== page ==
Further Reading:

http://www.newtimes.co.rw/section/read/199462
https://keplertechlab.wordpress.com/2016/05/01/ms-geek-rwanda-2016-is-rosine-mwiseneza/

 

 

 

Joan Mitchell

You’re talking about rejection. Don’t be worried about rejection. I say that now. It’s terrible, I asked one of my dealers years ago “If I don’t sell are you going to dump me?” And he said, “Sure.” But sales don’t make a show.

This post is different. Too much of what she said in her interviews were too perfect to be paraphrased. So here are 5 facts, and 5 quotes that I love:

  1. Born in Chicago, died in France
  2. Influenced by VanGogh, especially his sunflowers
  3. one of few women of TheClub–New York exclusive group of painters including: Kline, Pollock, Kooning, and Rothko
  4. part of the birth of Abstract expressionism
  5. painting sold for a world record $11.9 million (greatest value any woman has sold)

C’mon, how do you work wet into wet for 12 hours and keep a fresh look. You don’t. You can’t. What do you get, that weathered look? (BM)

you’ll be petting [the stray cat] and all of a sudden it has a fit and starts clawing you. It’s not that it thinks you’re going to attack it or anything. It’s that it doesn’t know how to sort of bask in a kind of love or relaxation. And I think there was a longtime … (BM)

Feeling, existing, living, I think it’s all the same, except for quality. Existing is survival; it does not mean necessarily feeling. You can say good morning, good evening. Feeling is something more: it’s feeling your existence. It’s not just survival. Painting is a means of feeling “living.” YM

[A painting is finished] When it stops questioning me. Sometimes I don’t know what to do with it. Sometimes I don’t know exactly what I want. I check it out, recheck it for clays or weeks. Sometimes there is more to do on it. Sometimes I am afraid of ruining what I have. Sometimes I am lazy, I don’t finish it or I don’t push it far enough. Sometimes I think it’s a painting.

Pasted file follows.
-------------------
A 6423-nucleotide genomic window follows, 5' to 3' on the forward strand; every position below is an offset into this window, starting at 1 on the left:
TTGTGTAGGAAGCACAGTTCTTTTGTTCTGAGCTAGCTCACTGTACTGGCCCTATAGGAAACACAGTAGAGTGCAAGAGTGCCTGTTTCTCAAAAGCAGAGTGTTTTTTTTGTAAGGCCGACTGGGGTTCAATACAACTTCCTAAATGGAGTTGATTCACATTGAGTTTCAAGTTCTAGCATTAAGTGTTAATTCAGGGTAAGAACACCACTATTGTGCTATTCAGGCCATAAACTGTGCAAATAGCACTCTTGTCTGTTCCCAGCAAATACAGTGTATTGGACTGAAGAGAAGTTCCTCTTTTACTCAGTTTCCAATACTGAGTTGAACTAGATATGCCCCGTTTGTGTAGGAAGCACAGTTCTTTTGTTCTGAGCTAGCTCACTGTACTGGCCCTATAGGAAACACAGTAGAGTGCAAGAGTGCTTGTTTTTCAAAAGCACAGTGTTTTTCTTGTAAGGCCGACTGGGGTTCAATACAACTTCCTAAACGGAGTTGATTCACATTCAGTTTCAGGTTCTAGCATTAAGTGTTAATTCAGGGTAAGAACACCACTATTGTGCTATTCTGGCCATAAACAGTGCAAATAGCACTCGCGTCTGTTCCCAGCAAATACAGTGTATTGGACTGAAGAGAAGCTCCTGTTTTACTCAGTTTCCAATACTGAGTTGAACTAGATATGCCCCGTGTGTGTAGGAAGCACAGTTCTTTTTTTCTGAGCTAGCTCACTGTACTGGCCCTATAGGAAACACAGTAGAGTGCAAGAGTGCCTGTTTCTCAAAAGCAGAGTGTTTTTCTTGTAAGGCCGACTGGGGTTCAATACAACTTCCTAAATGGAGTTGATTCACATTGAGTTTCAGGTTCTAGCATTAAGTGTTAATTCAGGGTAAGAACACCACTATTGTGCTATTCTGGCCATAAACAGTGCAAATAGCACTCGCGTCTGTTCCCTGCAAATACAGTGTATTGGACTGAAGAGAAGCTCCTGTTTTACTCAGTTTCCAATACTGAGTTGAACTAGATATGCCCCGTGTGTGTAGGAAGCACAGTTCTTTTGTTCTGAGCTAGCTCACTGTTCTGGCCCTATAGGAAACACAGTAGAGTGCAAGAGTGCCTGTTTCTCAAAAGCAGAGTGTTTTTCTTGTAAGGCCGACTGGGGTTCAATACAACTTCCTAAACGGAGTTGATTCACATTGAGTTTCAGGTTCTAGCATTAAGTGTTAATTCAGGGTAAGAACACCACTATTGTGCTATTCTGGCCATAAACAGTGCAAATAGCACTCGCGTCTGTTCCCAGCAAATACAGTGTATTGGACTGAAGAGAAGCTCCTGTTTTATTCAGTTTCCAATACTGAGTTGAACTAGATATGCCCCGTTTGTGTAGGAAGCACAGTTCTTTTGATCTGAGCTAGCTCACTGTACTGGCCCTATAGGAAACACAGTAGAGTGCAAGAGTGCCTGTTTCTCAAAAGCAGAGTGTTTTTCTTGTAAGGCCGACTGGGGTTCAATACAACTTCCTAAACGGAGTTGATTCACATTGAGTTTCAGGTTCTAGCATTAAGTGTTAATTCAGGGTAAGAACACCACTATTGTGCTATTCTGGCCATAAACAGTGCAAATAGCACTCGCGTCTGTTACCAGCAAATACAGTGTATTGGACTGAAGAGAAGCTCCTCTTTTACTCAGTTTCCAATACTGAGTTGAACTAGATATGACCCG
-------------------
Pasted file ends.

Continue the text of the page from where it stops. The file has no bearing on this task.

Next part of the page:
YM

What it means? It seems very clear what it means. I can’t say it but the painting makes it clear. If I don’t know, then it’s not working. If it seems right to me, then it has a meaning, but I can’t tell you what meaning. I can’t be more specific than that. it works when it means something, when I don’t question it any more. YM

YM: Interview with Yves Michaud (1986)  (Must read!)
BM: Interview by Cora Cohen & Betsy Sussler (1985-6) Bomb Magazine (longer)

 

“We’ve demonstrated that women can do what men do, but not yet that men can do what women do. That’s why most women have two jobs—one inside the home and one outside it—which is impossible. The truth is that women can’t be equal outside the home until men are equal in it”

Continue reading “Gloria Steinem”

When I finally got home, I had to hug myself a little bit and say, “You know what, Tiffany? I don’t care if you did make mistakes. I’m so proud of you.” I never, ever thought I would be able to do something awesome like that.

  1. Eritrean & African-American
  2. Step-father cut the breaks to their vehicle as a child, causing her mother irreparable brain damage and related schizophrenia
  3. Became the primary care-cover for her four siblings until they were separated in orphanages
  4.  Divorced the same man twice: “I was not going to allow my dreams to shut down. I was not going to allow no man to shut down this dream 
  5. Ticket to fame: Girls Trip
  6. Wrote: The Last Black Unicorn
  7. Appeared on The Daily Show with Trevor Noah
  8. Groupon spokesperson during a Super Bowl ad
  9. Says Halle Barre is her auntie at clubs to get in free
  10. Wil star in 2018 Night School with Kevin Hart

“It’s supposed to be now; it’s supposed to be now; it’s supposed to be now.”

Haddish in her 18 minute speech at the NY Film Critics Circle award show.

Create a website or blog at WordPress.com

Up ↑